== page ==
Now if it were me again, and I were in your exact situation…

I’d research and figure out how to treat my little one’s ear infections naturally to cut back on those antibiotics. Did you know that most doctors don’t even treat ear infections if the kid is below a certain age. That’s right! Recent studies have shown that they go away on their own and that comfort measures are all that are needed.

As for the yeast. I’d start with the diet, hygiene, and pH areas I discussed above. As for supplements, I’d make myself a good antifungal tincture (or buy one) and take it religiously. I’d also make an oil or cream to use on the breast with the yeast in it. (Yes yeast can travel into the milk ducts!) That way I’m fighting yeast on the inside of my body with the tincture and through the skin with the cream/oil.

Now… for baby… I’d do all the same things for him, minus the oil or cream unless he starts showing external signs of yeast.

I will add that although I do follow the above natural methods with thrush, I’ve always had to get the meds as well to help. I want to be upfront and honest with you. I’m not anti-medicine… just anti-meds right off the bat! I don’t know if my baby’s and I tend to get the more resistant strains of candida or what, but I can do all the natural methods above and they help clear the thrush up until it’s almost gone, but they won’t totally get rid of it. I end up needing the meds to fully kick it. If I don’t, it tends to come back with a vengeance, leaving me as one sore, MISERABLE, nursing mama, and well… baby has to eat something. It’s either the meds or formula so we’ll take our chances with the meds. Thankfully, though, it clears up quickly at that point so we’re not on meds for long, and I go back to the natural methods after that in order to keep it from coming back.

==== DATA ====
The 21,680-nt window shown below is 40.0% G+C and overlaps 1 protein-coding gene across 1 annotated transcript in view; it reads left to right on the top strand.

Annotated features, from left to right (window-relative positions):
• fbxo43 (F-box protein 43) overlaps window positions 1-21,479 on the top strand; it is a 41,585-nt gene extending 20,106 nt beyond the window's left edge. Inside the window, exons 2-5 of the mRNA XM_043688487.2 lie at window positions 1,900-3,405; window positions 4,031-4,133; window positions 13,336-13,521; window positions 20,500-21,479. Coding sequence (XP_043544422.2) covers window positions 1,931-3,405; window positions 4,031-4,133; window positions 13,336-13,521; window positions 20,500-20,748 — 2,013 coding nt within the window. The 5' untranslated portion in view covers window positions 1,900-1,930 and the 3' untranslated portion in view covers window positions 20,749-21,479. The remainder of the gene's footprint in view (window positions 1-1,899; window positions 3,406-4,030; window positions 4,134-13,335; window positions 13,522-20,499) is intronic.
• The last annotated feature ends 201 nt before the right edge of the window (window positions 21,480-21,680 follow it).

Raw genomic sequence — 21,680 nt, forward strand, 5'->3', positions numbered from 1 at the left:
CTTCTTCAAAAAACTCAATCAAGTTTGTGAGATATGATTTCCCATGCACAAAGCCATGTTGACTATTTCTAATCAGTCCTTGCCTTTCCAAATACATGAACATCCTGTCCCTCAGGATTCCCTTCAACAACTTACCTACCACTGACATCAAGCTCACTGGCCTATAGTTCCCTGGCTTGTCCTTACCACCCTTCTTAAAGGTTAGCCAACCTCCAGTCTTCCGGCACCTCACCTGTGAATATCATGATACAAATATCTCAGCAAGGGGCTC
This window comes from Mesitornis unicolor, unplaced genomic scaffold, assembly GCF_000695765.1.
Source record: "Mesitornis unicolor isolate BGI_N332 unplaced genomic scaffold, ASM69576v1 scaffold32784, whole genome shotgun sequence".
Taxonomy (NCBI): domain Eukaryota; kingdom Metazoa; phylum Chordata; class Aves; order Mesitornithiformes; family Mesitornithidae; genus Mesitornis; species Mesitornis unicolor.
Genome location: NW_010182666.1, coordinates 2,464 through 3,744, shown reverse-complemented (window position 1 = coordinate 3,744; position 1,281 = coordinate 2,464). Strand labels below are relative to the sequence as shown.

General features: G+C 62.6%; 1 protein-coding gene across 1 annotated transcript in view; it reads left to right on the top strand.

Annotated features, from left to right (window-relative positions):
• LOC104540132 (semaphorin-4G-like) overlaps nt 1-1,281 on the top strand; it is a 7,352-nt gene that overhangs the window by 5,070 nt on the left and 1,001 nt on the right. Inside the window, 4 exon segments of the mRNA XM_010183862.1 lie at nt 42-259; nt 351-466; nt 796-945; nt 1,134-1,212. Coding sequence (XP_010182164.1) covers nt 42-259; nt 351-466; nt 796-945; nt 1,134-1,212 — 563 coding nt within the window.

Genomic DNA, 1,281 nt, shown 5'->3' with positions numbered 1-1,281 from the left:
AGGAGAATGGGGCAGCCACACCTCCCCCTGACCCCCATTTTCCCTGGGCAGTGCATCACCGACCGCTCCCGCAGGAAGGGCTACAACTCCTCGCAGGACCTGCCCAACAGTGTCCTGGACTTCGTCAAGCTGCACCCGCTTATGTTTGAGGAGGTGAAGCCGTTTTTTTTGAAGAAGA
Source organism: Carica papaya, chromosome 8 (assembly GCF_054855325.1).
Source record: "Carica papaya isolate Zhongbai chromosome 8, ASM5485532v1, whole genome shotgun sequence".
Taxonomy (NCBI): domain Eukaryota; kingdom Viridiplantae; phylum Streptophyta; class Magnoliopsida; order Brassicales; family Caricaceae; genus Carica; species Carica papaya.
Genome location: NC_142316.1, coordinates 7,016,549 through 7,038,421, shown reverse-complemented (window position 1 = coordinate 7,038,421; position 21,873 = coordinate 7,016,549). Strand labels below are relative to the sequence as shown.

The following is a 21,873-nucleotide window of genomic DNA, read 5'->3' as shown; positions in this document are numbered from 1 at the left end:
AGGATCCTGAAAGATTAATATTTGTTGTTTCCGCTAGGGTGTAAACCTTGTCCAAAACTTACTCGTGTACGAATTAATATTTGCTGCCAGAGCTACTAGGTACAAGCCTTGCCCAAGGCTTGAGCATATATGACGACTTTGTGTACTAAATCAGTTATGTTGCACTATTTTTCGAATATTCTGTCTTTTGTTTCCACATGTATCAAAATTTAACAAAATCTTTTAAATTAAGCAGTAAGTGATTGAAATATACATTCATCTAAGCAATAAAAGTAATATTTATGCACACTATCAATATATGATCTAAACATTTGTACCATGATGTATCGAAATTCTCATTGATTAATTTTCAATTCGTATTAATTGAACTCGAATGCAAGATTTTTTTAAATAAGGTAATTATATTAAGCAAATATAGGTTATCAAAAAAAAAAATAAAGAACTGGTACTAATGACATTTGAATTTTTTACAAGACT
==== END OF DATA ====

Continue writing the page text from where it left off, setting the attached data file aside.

Hope this helps you if you’re a mama who’s fighting yeast in the body, whether it’s your body or babies body. You definitely have my sympathies mama, but thankfully, there are options that can help and provide relief!

Have you had success at managing yeast overgrowth in your or your baby’s body before? Let’s take this conversation to the comment section below because I’d love to know everything you did to get through it!

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  • Reply Leesa C February 25, 2013 at 4:24 PM